European Commission exploring ‘flexibilities’ in NI Protocol

Ursula von der Leyen recognised particular concerns around the health certification of imported food products.

European Commission exploring ‘flexibilities’ in NI Protocol

The European Commission is exploring all “flexibilities” available within Northern Ireland’s post-Brexit trade deal.

President Ursula von der Leyen recognised particular concern around the health certification of imported food products.

The DUP has vowed to scrap the Northern Ireland Protocol, which keeps the Irish land border open since the country follows EU regulations, following disruption to some supplies from the rest of the UK earlier this year.

Ms von der Leyen told Northern Ireland Assembly Speaker Alex Maskey: “I can assure you that the Commission has been exploring all flexibilities available under the applicable rules of Union law and within the framework of the protocol, in order to facilitate the implementation of the protocol, whilst fully protecting the integrity of the Union’s single market and customs union.”

Stormont’s First Minister and DUP leader Arlene Foster has said unionist frustrations at the trade border on the Irish Sea must be channelled through constitutional means.

Police Service of Northern Ireland (PSNI) chief constable Simon Byrne warned of a “febrile” atmosphere.

Lorries leaving Larne Port (Brian Lawless/PA)
Lorries leaving Larne Port (Brian Lawless/PA)

Inspections on animal-based produce arriving from Great Britain, which are required under the protocol, are currently suspended amid fears for the safety of staff.

Police have blamed menacing graffiti on disgruntled individuals and small groups and have made clear there is no evidence of wider paramilitary involvement in threats.

Ms von der Leyen said: “In some areas of particular concern (e.g. as regards the health certification required for the import of food products into Northern Ireland, import of meat products subject to a ban on imports from third countries and export procedures for goods moving from Northern Ireland into Great Britain), the Union has accepted specific practices, set out by the UK in unilateral declarations issued at the Joint Committee meeting of December 17 2020.

“These unilateral declarations provide for the undisrupted supply of goods and a smooth start to the application of the protocol, subject to conditions, also set out in these declarations of the UK, which are meant to ensure that such flexibilities in the immediate time after the end of the transition period do not create risks for the integrity of the single market.”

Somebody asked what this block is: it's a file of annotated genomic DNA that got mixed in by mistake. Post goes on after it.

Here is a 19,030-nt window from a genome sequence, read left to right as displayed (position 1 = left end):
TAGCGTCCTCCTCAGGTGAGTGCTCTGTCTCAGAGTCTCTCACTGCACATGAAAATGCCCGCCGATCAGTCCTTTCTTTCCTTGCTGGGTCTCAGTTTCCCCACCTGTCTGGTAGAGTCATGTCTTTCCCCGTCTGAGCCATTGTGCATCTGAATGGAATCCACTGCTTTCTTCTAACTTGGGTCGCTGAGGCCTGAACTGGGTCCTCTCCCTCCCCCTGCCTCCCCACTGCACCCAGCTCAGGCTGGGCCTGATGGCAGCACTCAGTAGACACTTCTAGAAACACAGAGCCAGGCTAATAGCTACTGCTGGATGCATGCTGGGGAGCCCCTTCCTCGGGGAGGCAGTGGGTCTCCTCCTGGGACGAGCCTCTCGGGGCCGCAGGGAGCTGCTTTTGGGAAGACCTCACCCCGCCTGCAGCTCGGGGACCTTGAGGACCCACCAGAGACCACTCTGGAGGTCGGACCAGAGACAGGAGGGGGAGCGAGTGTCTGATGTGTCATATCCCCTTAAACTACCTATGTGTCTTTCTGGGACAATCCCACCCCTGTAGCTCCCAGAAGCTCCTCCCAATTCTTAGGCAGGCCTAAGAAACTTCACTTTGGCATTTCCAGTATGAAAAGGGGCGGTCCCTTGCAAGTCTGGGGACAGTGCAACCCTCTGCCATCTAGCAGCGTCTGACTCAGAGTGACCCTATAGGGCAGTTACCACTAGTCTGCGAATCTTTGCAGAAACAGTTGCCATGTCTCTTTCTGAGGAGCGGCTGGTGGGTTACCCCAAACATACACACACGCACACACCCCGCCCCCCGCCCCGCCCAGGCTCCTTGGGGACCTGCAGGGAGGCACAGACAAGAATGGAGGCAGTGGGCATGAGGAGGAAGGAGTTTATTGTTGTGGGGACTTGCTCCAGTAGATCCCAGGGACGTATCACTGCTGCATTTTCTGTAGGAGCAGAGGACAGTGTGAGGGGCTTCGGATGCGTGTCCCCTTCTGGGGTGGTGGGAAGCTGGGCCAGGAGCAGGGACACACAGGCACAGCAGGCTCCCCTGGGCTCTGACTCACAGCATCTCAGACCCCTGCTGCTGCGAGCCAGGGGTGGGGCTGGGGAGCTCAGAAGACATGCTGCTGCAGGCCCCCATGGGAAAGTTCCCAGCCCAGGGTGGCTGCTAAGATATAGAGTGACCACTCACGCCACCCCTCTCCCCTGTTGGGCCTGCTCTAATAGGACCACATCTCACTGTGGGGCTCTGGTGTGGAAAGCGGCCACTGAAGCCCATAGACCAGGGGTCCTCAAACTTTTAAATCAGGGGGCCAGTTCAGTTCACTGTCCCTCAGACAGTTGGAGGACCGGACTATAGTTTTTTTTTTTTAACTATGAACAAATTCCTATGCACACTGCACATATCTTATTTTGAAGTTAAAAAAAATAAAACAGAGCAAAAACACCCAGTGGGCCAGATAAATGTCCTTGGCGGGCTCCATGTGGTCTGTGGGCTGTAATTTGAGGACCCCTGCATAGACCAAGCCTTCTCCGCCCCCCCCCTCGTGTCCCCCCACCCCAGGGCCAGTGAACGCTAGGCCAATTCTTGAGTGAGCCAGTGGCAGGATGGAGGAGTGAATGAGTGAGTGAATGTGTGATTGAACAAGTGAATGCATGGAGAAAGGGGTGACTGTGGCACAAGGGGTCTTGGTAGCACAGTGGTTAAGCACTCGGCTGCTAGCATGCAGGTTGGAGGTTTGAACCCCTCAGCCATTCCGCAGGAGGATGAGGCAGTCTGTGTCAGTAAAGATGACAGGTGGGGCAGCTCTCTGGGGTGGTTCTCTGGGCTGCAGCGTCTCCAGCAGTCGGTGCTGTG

Supermarket shelves were partially emptied of fresh goods at the start of the year and some businesses based in Great Britain were ill-prepared for the extra paperwork required when shipping goods to Northern Ireland.

Some parcel deliveries have also been affected and a grace period light-touch regulation of supermarket goods and surrounding the use of customs declarations is due to end later this year.

Mrs Foster said more than 100,000 people had signed her petition to Parliament calling for unfettered trade from the rest of the UK.

She added: “We have made the case to the Prime Minister and now the people have made a very public appeal to the Government of their country to act.

“This is not the time for more words and drawn-out processes.

“This is time for affirmative action to ensure that there is an unfettered flow of goods within the UK single market.”

Sinn Fein’s Caoimhe Archibald welcomed the Commission President’s commitment.

She said: “This shows that the EU is willing to work on practical solutions to the remaining problems which have resulted from Brexit and our exit from the EU.

“While we condemn the events of last week relating to Article 16, we are assured that the EU have learned lessons and are committed to making the protocol work.

“We call on the British government to show the same resolve by committing to proper solutions to the practical issues.”

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